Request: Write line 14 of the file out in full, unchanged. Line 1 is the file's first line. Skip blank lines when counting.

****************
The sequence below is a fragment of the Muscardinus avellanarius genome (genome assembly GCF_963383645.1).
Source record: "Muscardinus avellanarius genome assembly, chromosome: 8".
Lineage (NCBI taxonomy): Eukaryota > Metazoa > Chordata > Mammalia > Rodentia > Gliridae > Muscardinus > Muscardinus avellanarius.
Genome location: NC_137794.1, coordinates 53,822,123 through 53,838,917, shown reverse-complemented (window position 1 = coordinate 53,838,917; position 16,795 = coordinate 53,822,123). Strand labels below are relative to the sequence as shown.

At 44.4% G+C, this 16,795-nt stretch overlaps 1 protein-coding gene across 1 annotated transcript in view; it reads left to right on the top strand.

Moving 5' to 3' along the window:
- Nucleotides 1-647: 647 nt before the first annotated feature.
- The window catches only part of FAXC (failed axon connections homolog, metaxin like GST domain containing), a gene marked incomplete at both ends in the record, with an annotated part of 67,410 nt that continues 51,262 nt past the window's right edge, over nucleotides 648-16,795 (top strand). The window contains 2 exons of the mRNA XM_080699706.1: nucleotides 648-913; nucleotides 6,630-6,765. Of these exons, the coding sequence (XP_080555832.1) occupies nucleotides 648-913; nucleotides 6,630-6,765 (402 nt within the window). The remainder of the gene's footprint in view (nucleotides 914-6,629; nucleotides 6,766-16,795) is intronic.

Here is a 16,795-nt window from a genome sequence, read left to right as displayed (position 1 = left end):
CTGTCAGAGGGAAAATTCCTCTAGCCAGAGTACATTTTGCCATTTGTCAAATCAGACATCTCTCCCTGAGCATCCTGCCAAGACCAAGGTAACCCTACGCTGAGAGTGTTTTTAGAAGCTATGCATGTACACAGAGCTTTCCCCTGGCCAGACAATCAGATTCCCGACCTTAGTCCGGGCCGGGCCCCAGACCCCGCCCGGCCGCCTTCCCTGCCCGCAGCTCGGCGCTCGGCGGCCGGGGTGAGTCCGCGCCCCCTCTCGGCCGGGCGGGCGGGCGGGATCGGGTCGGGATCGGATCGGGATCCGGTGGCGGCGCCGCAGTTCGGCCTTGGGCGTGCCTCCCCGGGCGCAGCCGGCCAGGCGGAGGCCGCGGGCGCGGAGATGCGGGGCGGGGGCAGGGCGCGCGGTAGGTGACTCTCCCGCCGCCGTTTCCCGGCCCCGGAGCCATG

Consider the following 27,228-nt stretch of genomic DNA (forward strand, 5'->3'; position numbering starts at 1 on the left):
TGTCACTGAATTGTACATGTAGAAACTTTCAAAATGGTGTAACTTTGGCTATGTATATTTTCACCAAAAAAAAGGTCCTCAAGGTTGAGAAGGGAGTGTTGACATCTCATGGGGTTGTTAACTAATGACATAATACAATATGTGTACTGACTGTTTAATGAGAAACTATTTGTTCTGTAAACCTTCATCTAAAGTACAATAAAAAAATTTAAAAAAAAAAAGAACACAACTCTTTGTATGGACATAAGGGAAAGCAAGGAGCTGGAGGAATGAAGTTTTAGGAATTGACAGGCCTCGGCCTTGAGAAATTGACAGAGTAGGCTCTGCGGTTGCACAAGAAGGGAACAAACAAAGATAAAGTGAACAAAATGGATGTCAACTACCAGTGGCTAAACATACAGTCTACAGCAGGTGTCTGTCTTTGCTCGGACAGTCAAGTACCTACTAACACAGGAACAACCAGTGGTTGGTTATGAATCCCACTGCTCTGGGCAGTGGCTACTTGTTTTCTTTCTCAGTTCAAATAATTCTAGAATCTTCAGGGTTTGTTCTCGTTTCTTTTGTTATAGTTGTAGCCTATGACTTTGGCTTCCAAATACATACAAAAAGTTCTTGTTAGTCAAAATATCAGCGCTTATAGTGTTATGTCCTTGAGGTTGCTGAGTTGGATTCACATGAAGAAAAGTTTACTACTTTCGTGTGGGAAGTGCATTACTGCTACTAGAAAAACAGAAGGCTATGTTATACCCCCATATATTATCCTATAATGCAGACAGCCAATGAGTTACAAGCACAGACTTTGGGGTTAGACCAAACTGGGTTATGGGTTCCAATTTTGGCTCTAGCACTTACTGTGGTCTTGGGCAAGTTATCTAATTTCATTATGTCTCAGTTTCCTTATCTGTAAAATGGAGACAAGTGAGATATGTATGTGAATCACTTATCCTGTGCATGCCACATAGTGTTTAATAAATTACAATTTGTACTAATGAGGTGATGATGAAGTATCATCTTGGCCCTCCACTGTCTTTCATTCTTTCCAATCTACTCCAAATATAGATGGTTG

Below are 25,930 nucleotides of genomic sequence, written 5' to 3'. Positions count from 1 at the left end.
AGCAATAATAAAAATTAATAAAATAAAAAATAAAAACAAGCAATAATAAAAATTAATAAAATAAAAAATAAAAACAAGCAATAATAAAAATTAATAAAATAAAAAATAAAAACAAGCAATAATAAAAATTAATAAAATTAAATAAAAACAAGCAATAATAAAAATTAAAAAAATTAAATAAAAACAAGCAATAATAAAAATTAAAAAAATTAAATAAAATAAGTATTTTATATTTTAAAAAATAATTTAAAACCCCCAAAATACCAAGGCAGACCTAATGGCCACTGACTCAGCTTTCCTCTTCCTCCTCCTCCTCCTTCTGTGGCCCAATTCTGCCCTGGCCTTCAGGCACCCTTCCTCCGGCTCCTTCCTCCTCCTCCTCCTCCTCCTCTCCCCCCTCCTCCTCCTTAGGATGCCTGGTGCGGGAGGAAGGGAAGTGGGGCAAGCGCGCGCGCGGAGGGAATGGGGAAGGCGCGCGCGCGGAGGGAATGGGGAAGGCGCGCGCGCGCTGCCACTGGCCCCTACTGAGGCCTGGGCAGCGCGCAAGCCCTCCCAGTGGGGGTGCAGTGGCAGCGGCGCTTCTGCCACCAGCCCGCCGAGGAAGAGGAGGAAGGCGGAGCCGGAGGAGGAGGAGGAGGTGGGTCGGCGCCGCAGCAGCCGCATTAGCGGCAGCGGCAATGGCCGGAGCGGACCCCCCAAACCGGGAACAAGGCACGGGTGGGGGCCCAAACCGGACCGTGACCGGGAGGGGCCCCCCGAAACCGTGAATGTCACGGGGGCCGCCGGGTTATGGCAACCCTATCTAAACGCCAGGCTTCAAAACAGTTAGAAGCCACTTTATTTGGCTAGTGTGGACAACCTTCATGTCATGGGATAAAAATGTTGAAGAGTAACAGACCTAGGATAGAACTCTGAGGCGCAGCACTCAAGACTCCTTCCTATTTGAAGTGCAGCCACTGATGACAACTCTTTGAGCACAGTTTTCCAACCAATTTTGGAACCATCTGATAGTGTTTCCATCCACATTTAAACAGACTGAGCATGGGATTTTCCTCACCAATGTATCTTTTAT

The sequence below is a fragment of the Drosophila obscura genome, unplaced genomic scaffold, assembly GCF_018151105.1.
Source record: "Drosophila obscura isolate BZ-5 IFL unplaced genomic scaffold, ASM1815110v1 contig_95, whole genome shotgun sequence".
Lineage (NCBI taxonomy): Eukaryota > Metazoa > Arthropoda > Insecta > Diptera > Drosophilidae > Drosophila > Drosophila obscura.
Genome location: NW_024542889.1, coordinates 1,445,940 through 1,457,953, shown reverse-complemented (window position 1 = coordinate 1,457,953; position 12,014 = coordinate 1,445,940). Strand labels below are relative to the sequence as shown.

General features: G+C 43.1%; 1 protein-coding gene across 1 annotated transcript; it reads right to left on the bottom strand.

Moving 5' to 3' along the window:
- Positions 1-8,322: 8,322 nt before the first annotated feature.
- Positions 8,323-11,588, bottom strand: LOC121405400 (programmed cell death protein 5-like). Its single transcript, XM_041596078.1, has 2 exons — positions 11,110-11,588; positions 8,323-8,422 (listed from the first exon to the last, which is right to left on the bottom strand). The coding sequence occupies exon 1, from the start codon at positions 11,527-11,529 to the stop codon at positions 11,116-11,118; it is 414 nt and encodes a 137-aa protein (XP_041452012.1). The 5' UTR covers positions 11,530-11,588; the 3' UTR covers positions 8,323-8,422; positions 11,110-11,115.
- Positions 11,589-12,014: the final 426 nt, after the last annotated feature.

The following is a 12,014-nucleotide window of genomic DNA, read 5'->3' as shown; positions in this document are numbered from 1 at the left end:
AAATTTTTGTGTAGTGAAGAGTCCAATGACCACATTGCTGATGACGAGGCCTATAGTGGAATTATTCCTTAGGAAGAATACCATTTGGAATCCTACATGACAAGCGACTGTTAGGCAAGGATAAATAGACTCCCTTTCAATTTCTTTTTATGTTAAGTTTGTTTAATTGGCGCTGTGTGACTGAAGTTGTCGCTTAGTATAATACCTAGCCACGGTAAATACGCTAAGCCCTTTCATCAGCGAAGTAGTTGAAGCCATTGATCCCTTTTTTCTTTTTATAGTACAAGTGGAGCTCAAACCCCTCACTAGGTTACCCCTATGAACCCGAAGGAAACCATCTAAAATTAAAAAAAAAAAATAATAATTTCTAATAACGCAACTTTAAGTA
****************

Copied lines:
AGCAATAATAAAAATTAATAAAATAAAAAATAAAAACAAGCAATAATAAAAATTAATAAAATAAAAAATAAAAACAAGCAATAATAAAAATTAATAAAATAAAAAATAAAAACAAGCAATAATAAAAATTAATAAAATTAAATAAAAACAAGCAATAATAAAAATTAAAAAAATTAAATAAAAACAAGCAATAATAAAAATTAAAAAAATTAAATAAAATAAGTATTTTATATTTTAAAAAATAATTTAAAACCCCCAAAATACCAAGGCAGACCTAATGGCCACTGACTCAGCTTTCCTCTTCCTCCTCCTCCTCCTTCTGTGGCCCAATTCTGCCCTGGCCTTCAGGCACCCTTCCTCCGGCTCCTTCCTCCTCCTCCTCCTCCTCCTCTCCCCCCTCCTCCTCCTTAGGATGCCTGGTGCGGGAGGAAGGGAAGTGGGGCAAGCGCGCGCGCGGAGGGAATGGGGAAGGCGCGCGCGCGGAGGGAATGGGGAAGGCGCGCGCGCGCTGCCACTGGCCCCTACTGAGGCCTGGGCAGCGCGCAAGCCCTCCCAGTGGGGGTGCAGTGGCAGCGGCGCTTCTGCCACCAGCCCGCCGAGGAAGAGGAGGAAGGCGGAGCCGGAGGAGGAGGAGGAGGTGGGTCGGCGCCGCAGCAGCCGCATTAGCGGCAGCGGCAATGGCCGGAGCGGACCCCCCAAACCGGGAACAAGGCACGGGTGGGGGCCCAAACCGGACCGTGACCGGGAGGGGCCCCCCGAAACCGTGAATGTCACGGGGGCCGCCGGGTTATGGCAACCCTATCTAAACGCCAGGCTTCAAAACAGTTAGAAGCCACTTTATTTGGCTAGTGTGGACAACCTTCATGTCATGGGATAAAAATGTTGAAGAGTAACAGACCTAGGATAGAACTCTGAGGCGCAGCACTCAAGACTCCTTCCTATTTGAAGTGCAGCCACTGATGACAACTCTTTGAGCACAGTTTTCCAACCAATTTTGGAACCATCTGATAGTGTTTCCATCCACATTTAAACAGACTGAGCATGGGATTTTCCTCACCAATGTATCTTTTAT